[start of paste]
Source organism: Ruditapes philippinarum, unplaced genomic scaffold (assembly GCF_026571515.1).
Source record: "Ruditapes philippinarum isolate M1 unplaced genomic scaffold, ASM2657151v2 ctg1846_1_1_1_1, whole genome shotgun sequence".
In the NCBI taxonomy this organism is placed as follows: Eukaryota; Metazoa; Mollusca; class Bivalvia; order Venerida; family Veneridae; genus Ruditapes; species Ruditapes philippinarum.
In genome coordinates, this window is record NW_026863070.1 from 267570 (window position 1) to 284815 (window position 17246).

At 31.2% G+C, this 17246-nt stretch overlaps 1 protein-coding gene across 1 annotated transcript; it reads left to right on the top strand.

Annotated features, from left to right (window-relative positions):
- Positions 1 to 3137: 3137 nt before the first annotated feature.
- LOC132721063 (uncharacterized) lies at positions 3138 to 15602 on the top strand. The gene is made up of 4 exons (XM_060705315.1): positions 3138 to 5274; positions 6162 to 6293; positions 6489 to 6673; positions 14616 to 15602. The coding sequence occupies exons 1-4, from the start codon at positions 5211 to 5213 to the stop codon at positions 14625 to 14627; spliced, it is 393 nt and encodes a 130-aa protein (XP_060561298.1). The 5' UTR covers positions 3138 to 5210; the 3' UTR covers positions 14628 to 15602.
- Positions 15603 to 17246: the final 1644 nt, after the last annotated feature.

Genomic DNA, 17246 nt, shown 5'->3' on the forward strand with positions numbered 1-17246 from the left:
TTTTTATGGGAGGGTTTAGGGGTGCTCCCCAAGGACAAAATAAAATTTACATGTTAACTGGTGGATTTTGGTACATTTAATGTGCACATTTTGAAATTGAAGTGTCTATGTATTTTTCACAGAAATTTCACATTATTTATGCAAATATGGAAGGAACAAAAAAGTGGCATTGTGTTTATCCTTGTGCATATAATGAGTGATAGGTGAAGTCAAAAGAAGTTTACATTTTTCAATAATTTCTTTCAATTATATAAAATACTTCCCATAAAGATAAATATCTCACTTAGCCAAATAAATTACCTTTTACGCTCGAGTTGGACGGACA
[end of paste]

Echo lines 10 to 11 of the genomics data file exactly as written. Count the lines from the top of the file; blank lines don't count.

Genomic DNA, 17246 nt, shown 5'->3' on the forward strand with positions numbered 1-17246 from the left:
TTTTTATGGGAGGGTTTAGGGGTGCTCCCCAAGGACAAAATAAAATTTACATGTTAACTGGTGGATTTTGGTACATTTAATGTGCACATTTTGAAATTGAAGTGTCTATGTATTTTTCACAGAAATTTCACATTATTTATGCAAATATGGAAGGAACAAAAAAGTGGCATTGTGTTTATCCTTGTGCATATAATGAGTGATAGGTGAAGTCAAAAGAAGTTTACATTTTTCAATAATTTCTTTCAATTATATAAAATACTTCCCATAAAGATAAATATCTCACTTAGCCAAATAAATTACCTTTTACGCTCGAGTTGGACGGACA